• The following parameters are used: balanced, biphasic, current-regulated electrical pulse; pulse amplitude from 8-50 mA; pulse width 250 μs; and pulse frequency 40 Hz
    • During the session, the therapist can guide the patient's hand to make the movement functional
    • A typical FES session lasts for 45–60 minutes, and is performed 3-5 days a week, for 8-16 weeks, for a total of around 40 sessions

Resources[edit | edit source]

References[edit | edit source]

  1. 1.0 1.1 Murillo N, Valls-Sole J, Vidal J, Opisso E, Medina J, Kumru H. Focal vibration in neurorehabilitation. Eur J Phys Rehabil Med. 2014 Apr;50(2):231-42.
  2. Laessøe L, Nielsen JB, Biering-Sørensen F, Sønksen J. Antispastic effect of penile vibration in men with spinal cord lesion. Arch Phys Med Rehabil. 2004 Jun;85(6):919-24.
  3. Banks RW, Ellaway PH, Prochazka A, Proske U. Secondary endings of muscle spindles: Structure, reflex action, role in motor control and proprioception. Exp Physiol. 2021 Dec;106(12):2339-2366.
  4. 4.0 4.1 4.2 Poenaru D, Cinteza D, Petrusca I, Cioc L, Dumitrascu D. Local Application of Vibration in Motor Rehabilitation - Scientific and Practical Considerations. Maedica (Bucur). 2016 Sep;11(3):227-231.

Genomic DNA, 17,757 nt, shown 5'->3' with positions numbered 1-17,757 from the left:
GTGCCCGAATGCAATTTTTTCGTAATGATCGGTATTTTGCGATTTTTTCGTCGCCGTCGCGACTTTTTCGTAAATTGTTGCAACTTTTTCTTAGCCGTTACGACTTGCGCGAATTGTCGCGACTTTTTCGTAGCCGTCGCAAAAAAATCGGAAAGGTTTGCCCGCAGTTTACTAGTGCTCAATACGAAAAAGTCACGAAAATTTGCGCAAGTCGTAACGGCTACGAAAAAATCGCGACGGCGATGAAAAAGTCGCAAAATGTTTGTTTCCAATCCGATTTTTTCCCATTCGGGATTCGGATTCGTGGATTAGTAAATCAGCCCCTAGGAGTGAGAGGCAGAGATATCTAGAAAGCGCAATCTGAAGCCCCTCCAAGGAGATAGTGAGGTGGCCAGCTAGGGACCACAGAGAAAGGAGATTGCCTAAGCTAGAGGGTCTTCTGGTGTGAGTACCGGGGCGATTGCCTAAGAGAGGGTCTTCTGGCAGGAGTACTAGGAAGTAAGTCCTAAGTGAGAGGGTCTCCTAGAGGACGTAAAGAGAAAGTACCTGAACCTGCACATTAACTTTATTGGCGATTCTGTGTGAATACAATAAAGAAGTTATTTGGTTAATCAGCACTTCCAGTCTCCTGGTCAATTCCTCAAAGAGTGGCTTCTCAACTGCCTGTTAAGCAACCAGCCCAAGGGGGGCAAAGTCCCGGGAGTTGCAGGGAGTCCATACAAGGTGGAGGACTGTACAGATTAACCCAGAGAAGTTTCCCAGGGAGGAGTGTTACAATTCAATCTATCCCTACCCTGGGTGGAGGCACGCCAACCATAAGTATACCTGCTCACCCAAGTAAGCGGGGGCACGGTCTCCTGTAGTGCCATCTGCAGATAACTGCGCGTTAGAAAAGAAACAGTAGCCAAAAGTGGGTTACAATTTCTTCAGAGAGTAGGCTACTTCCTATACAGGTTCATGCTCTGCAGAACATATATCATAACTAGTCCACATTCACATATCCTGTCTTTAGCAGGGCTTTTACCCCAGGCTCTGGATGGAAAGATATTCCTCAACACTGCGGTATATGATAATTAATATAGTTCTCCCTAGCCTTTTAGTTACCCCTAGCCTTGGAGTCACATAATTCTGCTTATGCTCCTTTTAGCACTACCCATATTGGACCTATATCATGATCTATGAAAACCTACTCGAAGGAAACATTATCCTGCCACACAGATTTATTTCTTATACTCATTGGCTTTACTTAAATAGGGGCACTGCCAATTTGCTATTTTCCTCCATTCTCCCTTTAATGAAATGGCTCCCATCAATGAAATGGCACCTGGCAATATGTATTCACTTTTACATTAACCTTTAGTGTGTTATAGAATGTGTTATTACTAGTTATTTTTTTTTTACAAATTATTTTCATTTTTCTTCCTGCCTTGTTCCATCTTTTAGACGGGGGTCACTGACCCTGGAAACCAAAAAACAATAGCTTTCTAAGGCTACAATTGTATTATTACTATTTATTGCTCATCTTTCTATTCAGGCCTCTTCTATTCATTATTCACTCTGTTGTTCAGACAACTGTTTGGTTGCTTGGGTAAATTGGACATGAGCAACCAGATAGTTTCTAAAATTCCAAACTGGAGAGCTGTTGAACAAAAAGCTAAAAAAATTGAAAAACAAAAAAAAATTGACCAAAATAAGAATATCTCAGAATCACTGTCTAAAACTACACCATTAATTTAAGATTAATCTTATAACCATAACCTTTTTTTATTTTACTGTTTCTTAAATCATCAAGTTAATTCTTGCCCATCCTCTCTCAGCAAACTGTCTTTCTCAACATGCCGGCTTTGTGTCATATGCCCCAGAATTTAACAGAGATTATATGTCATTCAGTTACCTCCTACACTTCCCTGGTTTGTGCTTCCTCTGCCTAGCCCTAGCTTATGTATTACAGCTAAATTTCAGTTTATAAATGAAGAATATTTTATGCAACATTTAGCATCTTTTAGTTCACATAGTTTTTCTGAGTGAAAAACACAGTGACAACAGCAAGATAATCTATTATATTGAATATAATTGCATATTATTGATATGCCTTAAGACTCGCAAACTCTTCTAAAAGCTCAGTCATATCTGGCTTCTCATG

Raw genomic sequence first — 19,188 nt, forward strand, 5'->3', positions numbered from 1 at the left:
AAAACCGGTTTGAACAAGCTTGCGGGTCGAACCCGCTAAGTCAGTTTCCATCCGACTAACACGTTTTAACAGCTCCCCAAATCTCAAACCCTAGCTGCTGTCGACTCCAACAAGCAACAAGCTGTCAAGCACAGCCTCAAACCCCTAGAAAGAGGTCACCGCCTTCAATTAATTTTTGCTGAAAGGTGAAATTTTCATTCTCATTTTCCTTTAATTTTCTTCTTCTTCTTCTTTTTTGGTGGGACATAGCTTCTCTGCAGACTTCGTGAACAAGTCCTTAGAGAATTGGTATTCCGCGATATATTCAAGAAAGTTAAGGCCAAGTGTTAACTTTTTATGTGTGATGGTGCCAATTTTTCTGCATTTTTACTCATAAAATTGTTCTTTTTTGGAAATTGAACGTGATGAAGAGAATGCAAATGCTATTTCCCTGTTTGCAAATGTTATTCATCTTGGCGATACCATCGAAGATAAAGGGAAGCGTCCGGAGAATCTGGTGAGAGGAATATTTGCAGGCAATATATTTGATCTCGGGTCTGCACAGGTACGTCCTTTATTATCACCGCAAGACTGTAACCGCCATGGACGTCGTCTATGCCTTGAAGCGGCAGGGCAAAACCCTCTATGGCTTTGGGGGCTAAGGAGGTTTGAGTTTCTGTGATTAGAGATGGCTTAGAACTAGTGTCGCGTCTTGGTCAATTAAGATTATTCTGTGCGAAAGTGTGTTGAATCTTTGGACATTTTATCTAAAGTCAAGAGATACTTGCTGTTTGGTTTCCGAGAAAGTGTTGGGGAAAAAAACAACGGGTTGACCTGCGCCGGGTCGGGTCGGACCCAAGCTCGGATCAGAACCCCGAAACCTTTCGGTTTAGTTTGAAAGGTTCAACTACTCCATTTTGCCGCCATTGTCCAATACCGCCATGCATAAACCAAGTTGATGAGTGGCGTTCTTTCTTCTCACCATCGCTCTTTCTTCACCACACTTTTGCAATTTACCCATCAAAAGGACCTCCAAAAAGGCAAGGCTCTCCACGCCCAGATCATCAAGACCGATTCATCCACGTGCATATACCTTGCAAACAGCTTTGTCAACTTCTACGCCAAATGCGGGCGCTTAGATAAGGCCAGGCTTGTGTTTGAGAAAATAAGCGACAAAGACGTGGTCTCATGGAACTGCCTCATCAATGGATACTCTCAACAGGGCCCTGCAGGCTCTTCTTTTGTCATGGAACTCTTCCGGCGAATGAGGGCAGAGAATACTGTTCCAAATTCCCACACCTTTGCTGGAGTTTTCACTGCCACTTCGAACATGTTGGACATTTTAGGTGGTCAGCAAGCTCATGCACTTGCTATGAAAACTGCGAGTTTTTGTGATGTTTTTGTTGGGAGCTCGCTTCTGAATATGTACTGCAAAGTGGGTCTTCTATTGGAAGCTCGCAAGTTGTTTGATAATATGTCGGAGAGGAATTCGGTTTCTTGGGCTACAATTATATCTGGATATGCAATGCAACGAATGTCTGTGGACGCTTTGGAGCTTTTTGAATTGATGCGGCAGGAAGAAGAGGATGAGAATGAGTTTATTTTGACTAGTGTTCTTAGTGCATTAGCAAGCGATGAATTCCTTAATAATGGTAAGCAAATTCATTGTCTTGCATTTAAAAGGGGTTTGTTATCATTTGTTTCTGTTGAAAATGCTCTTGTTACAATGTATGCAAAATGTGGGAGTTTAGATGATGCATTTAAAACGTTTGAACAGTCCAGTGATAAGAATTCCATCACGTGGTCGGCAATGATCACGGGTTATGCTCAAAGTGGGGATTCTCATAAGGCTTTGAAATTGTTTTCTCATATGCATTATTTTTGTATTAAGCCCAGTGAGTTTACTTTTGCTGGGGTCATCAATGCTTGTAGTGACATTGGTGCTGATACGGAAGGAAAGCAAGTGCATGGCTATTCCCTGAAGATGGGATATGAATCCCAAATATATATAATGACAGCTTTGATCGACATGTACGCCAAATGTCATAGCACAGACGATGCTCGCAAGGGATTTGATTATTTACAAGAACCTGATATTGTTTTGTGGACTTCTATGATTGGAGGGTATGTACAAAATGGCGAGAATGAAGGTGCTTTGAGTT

5. 5.0 5.1 5.2 5.3 Karamian BA, Siegel N, Nourie B, Serruya MD, Heary RF, Harrop JS, Vaccaro AR. The role of electrical stimulation for rehabilitation and regeneration after spinal cord injury. J Orthop Traumatol. 2022; 23(2).
  6. Perez MA, Field-Fote EC, Floeter MK. Patterned sensory stimulation induces plasticity in reciprocal inhibition in humans. J Neurosci. 2003 Mar 15;23(6):2014-8.
  7. Barroso FO, Pascual-Valdunciel A, Torricelli D, Moreno JC, Ama-Espinosa AD, Laczko J, Pons JL. Noninvasive Modalities Used in Spinal Cord Injury Rehabilitation. Spinal Cord Injury Therapy. 2019. Available from [last access 10.12.2022]
  8. 8.0 8.1 Martin R, Sadowsky C, Obst K, Meyer B, McDonald J. Functional electrical stimulation in spinal cord injury:: from theory to practice. Top Spinal Cord Inj Rehabil. 2012 Winter;18(1):28-33.
  9. Jozefczyk PB. The management of focal spasticity. Clin Neuropharmacol. 2002 May-Jun;25(3):158-73.
  10. FM-TIPS Study-Team. Transcutaneous Electrical Nerve Stimulation (TENS) therapy. Available from: [last accessed 11/12/2022]
  11. Ping Ho Chung B, Kam Kwan Cheng B. Immediate effect of transcutaneous electrical nerve stimulation on spasticity in patients with spinal cord injury. Clin Rehabil. 2010 Mar;24(3):202-10.
  12. 12.0 12.1 Fernández-Tenorio E, Serrano-Muñoz D, Avendaño-Coy J, Gómez-Soriano J. Transcutaneous electrical nerve stimulation for spasticity: A systematic review. Neurologia (Engl Ed). 2019 Sep;34(7):451-460. English, Spanish.